A: Hayes and Casey stressed the critical need for accountability and transparency in police-community interactions as methods of preventing incidents such as the Nichols and Floyd cases. Hayes said that APD routinely and voluntarily provides information on officer-citizen interactions to Alexandria Human Rights Commission.
Hayes said that transparency is a widely used word but that it was essential in establishing police-community trust. APD has organized a Community Advisory Team to facilitate communications with residents. APD also encourages residents to participate in its Community Police Academy to learn about policing methodologies.
“Everything we do is on the website,” Hayes said.
Q: What is the status of Alexandria’s citizen police review board?
A: Alexandria’s Independent Community Policing Review Board has been a long time coming, but it will soon be operational. Hayes is on record favoring the use of body-worn cameras by APD officers. Hayes even objects to the phrase “police and community.”
“The police are part of the community. This is essential,” Hayes said.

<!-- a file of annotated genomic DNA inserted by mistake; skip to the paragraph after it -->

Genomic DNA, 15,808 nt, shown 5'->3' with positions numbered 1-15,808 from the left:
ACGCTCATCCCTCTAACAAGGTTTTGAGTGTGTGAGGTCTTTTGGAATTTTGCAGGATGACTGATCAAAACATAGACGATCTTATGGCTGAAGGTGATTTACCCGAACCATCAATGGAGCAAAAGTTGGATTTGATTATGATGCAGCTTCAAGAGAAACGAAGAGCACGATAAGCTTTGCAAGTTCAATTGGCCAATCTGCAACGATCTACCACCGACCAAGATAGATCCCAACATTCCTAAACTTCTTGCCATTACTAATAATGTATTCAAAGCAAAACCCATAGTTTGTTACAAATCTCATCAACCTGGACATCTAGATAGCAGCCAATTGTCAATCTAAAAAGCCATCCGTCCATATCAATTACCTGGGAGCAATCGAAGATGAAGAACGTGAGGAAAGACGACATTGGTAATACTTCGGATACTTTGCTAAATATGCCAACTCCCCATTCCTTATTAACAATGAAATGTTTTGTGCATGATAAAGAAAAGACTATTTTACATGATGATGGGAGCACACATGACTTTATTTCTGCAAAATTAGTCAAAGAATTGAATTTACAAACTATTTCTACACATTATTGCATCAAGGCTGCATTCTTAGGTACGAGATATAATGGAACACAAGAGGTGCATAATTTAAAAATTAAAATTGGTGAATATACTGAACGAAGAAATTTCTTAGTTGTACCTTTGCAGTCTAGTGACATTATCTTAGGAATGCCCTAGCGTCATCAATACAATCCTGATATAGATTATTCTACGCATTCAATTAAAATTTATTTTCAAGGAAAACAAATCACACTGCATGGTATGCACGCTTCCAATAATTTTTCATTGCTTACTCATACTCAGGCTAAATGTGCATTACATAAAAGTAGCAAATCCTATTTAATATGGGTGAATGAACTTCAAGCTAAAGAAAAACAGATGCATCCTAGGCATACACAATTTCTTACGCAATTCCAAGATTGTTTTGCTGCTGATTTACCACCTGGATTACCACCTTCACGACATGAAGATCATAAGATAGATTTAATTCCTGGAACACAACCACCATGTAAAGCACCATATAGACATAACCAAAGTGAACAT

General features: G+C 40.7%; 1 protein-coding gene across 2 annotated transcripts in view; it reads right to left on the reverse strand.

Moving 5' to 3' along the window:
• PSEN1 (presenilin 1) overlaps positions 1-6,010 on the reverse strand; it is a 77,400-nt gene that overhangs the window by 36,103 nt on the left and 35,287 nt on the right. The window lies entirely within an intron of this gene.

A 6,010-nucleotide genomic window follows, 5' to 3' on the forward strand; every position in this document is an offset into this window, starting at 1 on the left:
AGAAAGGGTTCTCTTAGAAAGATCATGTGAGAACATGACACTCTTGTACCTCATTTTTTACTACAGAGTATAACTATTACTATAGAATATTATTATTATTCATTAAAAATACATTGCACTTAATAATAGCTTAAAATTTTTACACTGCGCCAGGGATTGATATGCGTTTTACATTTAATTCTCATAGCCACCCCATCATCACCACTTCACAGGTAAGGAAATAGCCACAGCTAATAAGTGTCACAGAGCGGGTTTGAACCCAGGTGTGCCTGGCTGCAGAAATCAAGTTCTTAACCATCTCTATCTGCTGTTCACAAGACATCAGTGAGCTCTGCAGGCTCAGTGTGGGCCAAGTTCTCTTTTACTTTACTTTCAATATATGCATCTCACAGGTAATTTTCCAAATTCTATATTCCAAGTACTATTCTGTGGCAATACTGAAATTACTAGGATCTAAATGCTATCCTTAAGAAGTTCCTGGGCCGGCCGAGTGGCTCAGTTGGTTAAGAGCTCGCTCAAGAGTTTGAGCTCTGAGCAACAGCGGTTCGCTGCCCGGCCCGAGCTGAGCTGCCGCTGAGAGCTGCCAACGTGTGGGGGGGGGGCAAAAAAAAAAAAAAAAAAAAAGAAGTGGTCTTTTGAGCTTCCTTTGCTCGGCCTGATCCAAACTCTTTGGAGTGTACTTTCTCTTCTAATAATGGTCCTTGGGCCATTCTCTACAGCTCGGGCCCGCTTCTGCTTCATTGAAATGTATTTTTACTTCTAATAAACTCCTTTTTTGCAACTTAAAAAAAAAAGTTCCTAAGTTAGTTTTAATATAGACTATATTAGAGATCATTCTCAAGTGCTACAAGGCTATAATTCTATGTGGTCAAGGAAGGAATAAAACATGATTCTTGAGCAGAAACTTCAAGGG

Q: How are law enforcement agencies faring in other parts of Virginia?
A: Virginia law enforcement agencies have not been exempt from problematic officer-citizen interactions. On March 16, second degree murder charges were announced against seven Henrico County Sheriff’s deputies in the death of a hospital patient in their custody. Casey drew a distinction between this type of behavior and his office.
“We have accountability in Alexandria,” Casey said.
Q: How does the training law enforcement officers receive that encourages them to exercise authority and exert control relate to police-citizen conflicts?
A: Sensley pointed to a “culture of authoritarianism” which has historically been fundamental to American policing. Sensley said that police agencies often rely on authoritarian approaches that degrade human dignity and lead to breakdowns in police-community relations, particularly in crime-plagued neighborhoods.
Lawhorne said police are trained to take control of situations but observed that there are different ways of accomplishing this. He explained that an officer’s understand- ing of context is essential. He distinguished between what is required of police when serving a warrant – such as in the Breonna Taylor case in Louisville – and a chance encounter that seems to involve, at most, a low-level misdemeanor, such as the George Floyd case in Minneapolis.
“He [the arresting officer] had ample opportunity to back down but instead he chose to maintain his position while acting like it was just another day in the park. It cost George Floyd his life. It was an awful, awful decision,” Lawhorne said.
Q: How can police departments build positive cultural norms?